Political journalists: which are rubbish and evil and which are hard-working and “check with sources”? INCITE is not afraid to say in this new section that rates political journalists and commentators. I kind of doubt reporters like Tracy Watkins and Stacy Kirk at Fairfax and Claire Trevett at the Herald will appreciate being openly praised by Cameron Slater for checking their facts with “the right sources”, but there it is.

Happily, few of our political journalists live up to Slater’s exacting standards. Most are dismissed as biased or inaccurate. Much is made of Rachel Smalley’s “desperate stupidity” for mixing up Kevlar (a bullet proof vest) with Kepler (an astronomer). Which seems a bit overblown: mistakes like this are easy to make as Slater demonstrates by spelling Kepler’s name incorrectly. Also, I’m not a well-informed political insider like the authors of INCITE: Politics but I do have access to Google, which revealed that several of the journalists rated by Slater no longer work where INCITE’s crack team think they do, or in the press gallery, or even in this country.

We’re up to page 17. How many pages are there? Twenty-six? Good god. Best push onwards. Tobacco and junk-food lobbyist Carrick Graham writes a column called “The Grey Economy” which argues that public health advocacy is a threat to democracy. Page 18: a column by Cameron Slater wondering “Why don’t our politicians learn how to convincingly win time after time from our world champions the All Blacks?” which – full disclosure – I just could not be fucked reading. Then there’s a cartoon that suggests Labour leader Andrew Little does not have a brain.

Willie Jackson writes about Maori politics. This might even be interesting; it’s hard to say because twenty-pages of INCITE have destroyed any interest I ever had in reading political commentary. Simon Lusk writes about what’s required to become the leader of Labour or National, and then to become Prime Minister. You have to win a leadership contest, Lusk explains, and then, once leader, win a general election, which he concedes is a bit harder. That is literally the point of Lusk’s column.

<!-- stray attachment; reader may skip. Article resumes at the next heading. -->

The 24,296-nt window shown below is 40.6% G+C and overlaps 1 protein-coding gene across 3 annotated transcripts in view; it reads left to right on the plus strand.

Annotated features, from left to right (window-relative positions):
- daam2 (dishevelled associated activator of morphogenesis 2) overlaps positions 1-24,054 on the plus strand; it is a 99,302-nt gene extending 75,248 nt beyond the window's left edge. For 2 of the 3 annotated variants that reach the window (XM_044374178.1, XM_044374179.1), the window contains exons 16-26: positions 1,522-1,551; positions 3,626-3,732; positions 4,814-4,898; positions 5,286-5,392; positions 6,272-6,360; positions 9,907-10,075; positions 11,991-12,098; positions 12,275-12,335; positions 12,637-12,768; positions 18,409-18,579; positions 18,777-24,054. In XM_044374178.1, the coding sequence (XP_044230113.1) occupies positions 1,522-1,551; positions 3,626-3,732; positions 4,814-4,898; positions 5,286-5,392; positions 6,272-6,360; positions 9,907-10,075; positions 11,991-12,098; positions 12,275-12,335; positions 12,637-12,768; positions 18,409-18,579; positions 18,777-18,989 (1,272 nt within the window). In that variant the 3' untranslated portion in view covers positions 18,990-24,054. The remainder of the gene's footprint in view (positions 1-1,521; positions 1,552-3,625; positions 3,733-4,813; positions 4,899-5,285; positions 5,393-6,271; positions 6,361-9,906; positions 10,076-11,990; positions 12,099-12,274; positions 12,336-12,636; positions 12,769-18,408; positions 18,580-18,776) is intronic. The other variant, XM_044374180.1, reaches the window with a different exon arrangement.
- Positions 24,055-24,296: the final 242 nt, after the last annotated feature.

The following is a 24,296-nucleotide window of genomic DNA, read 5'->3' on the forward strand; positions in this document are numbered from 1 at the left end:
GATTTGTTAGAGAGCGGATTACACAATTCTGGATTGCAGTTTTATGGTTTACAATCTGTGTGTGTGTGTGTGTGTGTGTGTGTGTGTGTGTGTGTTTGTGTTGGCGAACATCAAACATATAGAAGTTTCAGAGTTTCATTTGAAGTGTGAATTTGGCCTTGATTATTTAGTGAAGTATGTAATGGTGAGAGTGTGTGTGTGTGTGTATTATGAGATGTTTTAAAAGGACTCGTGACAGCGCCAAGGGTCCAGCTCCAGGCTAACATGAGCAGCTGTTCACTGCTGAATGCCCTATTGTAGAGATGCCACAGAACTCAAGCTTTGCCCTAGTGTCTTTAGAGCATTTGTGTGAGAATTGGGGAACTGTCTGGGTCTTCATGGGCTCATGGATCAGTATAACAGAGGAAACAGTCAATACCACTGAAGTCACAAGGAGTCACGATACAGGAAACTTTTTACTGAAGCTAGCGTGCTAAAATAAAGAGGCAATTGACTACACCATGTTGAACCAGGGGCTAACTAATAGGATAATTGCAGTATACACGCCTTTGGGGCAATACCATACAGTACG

Almost there now. Just a column from disgraced former ACT MP David Garrett, who reckons we still have a sex-offender friendly justice system, which is true, I guess, if you’re talking about the Roastbusters scandal, which Garrett isn’t.

INCITE: Politics‘ local government politician of the year is Celia Wade-Brown. I blinked a bit, then kept reading.

Next the “Dirty Rat” section: this is the gossip segment where INCITE: Politics dishes the dirt that the mainstream media are too scared to print. Representative sample: “Which male MP likes to drink cocktails with umbrellas?”

Reviews. THE FINAL SECTION! Slater and Lusk recommend books, websites and podcasts. If you’re interested in politics but didn’t know Barack Obama’s speechwriter and campaign manager can provide valuable insights or that Nate Silver, arguably the most famous political analyst in the world has an equally famous website then INCITE: Politics is definitely worth the $35 monthly investment.

But if you’ve heard of Nate Silver, and already know enough about politics to grasp Simon Lusk’s secret wisdom that the best way to win an election is to win, you might still wonder if a newsletter by a bunch of highly partisan pundits who have loudly announced their vendettas and agendas in public for many, many years might have many new and fascinating things to say in their premium exclusive newsletter. If so then subscribe to INCITE: Politics Monthly now. The answer may surprise you.

Incite: Politics Monthly can be purchased here.

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Mad Chapman, Editor
Aotearoa continues to adapt to a new reality and The Spinoff is right there, sorting fact from fiction to bring you the latest updates and biggest stories. Help us continue this coverage, and so much more, by supporting The Spinoff Members.Madeleine Chapman, EditorJoin Members